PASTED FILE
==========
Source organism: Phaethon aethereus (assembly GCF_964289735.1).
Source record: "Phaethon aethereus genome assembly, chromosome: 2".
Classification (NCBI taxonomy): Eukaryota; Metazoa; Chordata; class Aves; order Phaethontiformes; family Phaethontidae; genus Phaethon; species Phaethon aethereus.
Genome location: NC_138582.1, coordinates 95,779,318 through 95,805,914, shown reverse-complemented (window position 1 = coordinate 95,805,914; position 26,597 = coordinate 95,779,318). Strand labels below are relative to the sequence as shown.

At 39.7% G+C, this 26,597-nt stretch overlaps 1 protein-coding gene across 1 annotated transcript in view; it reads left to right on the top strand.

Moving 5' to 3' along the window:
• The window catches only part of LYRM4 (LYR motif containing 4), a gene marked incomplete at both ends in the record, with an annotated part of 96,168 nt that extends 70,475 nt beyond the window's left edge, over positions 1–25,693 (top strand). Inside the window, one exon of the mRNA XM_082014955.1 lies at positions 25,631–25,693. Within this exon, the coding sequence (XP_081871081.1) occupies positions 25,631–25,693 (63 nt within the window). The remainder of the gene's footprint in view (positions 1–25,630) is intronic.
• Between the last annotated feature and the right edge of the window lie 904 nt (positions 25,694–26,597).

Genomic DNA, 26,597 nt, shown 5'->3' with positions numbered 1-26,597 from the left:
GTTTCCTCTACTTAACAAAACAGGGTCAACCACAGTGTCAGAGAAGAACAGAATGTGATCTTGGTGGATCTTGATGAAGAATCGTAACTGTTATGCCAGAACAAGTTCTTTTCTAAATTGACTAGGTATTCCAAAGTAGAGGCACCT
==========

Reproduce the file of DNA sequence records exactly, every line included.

Source organism: Phaethon aethereus (assembly GCF_964289735.1).
Source record: "Phaethon aethereus genome assembly, chromosome: 2".
Classification (NCBI taxonomy): Eukaryota; Metazoa; Chordata; class Aves; order Phaethontiformes; family Phaethontidae; genus Phaethon; species Phaethon aethereus.
Genome location: NC_138582.1, coordinates 95,779,318 through 95,805,914, shown reverse-complemented (window position 1 = coordinate 95,805,914; position 26,597 = coordinate 95,779,318). Strand labels below are relative to the sequence as shown.

At 39.7% G+C, this 26,597-nt stretch overlaps 1 protein-coding gene across 1 annotated transcript in view; it reads left to right on the top strand.

Moving 5' to 3' along the window:
• The window catches only part of LYRM4 (LYR motif containing 4), a gene marked incomplete at both ends in the record, with an annotated part of 96,168 nt that extends 70,475 nt beyond the window's left edge, over positions 1–25,693 (top strand). Inside the window, one exon of the mRNA XM_082014955.1 lies at positions 25,631–25,693. Within this exon, the coding sequence (XP_081871081.1) occupies positions 25,631–25,693 (63 nt within the window). The remainder of the gene's footprint in view (positions 1–25,630) is intronic.
• Between the last annotated feature and the right edge of the window lie 904 nt (positions 25,694–26,597).

Genomic DNA, 26,597 nt, shown 5'->3' with positions numbered 1-26,597 from the left:
GTTTCCTCTACTTAACAAAACAGGGTCAACCACAGTGTCAGAGAAGAACAGAATGTGATCTTGGTGGATCTTGATGAAGAATCGTAACTGTTATGCCAGAACAAGTTCTTTTCTAAATTGACTAGGTATTCCAAAGTAGAGGCACCT